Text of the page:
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Kinetic Energy of a Baseball

  1. Feb 21, 2008 #1
    1. The problem statement, all variables and given/known data

    A pitcher throws a 0.128-kg baseball, and it approaches the bat at a speed of 56.1 m/s. The bat does Wnc = 81.3 J of work on the ball in hitting it. Ignoring the air resistance, determine the speed of the ball after the ball leaves the bat and is 24.6 m above the point of impact.

    2. Relevant equations

    Change in Linear Momentum, Linear Velocity, Work

    3. The attempt at a solution
     
  2. jcsd
  3. Feb 21, 2008 #2
    well what have you got so far?
     
  4. Feb 21, 2008 #3
    well i know that you have to find the final velocity at d=24.6m but I'm not sure how to fine the other variables that go into that equation.
     
  5. Feb 21, 2008 #4
    it may be a good to find the energy of the ball the moment before it is hit by thebat for a starting point ;)
     
  6. Feb 21, 2008 #5
    ok i solved for that and got 1573.669, what would the next step be
     
  7. Feb 21, 2008 #6
    is this the energy? Please use proper units when conveying the answer.

    Now, that u have the energy, and u know the work the bat does. By law of conservation of energy, the total energy i.e. the energy u found out + the work done by the bat must be converted to the kinetic energy of the ball. Now, can u find the velocity with this?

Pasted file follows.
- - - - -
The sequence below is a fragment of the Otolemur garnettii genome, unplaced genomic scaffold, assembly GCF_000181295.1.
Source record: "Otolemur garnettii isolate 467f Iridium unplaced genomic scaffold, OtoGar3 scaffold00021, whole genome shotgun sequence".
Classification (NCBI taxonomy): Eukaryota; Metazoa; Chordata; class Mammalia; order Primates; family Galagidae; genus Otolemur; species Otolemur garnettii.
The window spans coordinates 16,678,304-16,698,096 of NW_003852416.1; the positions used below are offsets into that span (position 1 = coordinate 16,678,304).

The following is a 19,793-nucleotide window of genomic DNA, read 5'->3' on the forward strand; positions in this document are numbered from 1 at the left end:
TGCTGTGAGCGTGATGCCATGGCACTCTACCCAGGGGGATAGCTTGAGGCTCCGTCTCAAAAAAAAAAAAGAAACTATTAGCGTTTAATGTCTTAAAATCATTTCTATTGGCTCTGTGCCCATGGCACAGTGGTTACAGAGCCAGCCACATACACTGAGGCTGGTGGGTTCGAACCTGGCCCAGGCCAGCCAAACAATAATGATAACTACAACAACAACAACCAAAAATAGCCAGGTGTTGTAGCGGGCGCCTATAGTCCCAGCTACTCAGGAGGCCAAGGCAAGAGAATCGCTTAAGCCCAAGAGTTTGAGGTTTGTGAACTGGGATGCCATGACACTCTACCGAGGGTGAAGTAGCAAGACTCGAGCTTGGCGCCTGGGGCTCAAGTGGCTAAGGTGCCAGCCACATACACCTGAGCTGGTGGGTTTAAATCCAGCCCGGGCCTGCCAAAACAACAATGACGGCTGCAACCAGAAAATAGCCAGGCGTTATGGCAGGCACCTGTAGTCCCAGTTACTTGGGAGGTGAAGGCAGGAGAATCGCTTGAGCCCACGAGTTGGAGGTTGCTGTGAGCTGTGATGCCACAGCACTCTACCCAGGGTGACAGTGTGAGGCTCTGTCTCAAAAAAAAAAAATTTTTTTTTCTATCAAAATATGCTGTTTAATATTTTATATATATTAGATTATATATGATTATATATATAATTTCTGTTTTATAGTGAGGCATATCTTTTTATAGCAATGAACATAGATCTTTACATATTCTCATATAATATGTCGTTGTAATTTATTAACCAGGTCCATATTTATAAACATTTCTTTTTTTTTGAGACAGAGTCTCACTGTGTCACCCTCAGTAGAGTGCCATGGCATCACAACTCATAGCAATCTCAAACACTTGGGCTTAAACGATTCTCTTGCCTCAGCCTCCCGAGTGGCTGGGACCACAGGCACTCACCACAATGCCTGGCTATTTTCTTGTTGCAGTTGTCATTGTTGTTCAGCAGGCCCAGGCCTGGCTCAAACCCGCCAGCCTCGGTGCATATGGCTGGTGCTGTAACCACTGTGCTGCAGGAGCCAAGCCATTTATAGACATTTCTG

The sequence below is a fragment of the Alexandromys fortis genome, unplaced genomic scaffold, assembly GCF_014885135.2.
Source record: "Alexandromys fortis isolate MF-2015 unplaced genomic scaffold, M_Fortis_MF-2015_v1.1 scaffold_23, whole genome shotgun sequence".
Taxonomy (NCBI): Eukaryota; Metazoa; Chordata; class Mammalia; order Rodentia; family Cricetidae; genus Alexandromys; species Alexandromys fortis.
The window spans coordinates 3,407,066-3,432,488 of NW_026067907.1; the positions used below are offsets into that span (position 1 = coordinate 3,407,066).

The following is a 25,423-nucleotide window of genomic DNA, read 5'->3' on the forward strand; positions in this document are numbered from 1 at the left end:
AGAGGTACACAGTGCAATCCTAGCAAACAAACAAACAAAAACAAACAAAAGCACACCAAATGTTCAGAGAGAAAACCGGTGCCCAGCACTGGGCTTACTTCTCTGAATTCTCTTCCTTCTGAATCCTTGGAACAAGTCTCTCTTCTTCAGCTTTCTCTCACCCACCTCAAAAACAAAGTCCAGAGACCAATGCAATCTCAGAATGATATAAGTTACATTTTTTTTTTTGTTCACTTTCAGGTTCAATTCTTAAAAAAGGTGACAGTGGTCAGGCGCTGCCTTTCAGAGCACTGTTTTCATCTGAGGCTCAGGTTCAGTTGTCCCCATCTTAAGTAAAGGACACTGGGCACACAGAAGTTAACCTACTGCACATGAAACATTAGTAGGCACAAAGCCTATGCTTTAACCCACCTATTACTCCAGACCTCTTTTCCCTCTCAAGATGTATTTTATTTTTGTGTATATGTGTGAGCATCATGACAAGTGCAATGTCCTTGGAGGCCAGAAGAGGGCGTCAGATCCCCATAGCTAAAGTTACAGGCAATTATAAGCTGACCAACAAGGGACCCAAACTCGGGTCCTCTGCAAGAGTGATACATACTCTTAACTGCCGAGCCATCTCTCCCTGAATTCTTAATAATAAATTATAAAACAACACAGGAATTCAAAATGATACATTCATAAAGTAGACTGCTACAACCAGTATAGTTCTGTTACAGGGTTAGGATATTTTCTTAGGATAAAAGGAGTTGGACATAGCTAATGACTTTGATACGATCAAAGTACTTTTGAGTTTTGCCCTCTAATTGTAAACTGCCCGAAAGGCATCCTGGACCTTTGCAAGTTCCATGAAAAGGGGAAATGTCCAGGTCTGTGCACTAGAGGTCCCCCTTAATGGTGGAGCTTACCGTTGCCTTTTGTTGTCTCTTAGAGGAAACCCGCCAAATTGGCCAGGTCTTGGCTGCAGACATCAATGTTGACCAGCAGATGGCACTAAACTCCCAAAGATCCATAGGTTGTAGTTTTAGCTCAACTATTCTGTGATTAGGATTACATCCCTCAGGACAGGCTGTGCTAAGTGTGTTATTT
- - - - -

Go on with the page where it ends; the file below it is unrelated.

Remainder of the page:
8. Feb 21, 2008 #7
    yea the total energy plus the work done by that bat is 1654.969J and after putting that into the kinetic energy equation of 1654.969=.5(.128)v^2, I got v=160.81, but the question wants velocity at 24.6m from the point of impact
     
  9. Feb 21, 2008 #8
    forget getting the velocity just yet. If you use the energy plus the work of the ball which you found, subtracting from this the gravitational potential energy the ball gains by rising 24.6 m (using mgh). What energy is left is kinetic energy. Now you can find the velocity.
     
  10. Feb 21, 2008 #9
    I am getting the total work as 282.72 J. And v = 66.46..

    Now, since you want the velocity of the ball 24.6m *above* the point of impact.. i'm gonna assume that the hitter hit the ball straightway upwards, perpendicular to the ground. In this case an acceleration of [itex]g = 9.8 ms^{-2}[/itex] is acting on it. Use the formula:

    [tex]
    v^2 - u^2 = 2as
    [/tex]

    where, u = initial velocity [which we calculated], v = final velocity [which is required], a = acceleration [in our case, the acceleration due to gravity] and s = distance travelled.

    Also, pay attention to the signs you assign to these variables.
     
    Last edited: Feb 21, 2008
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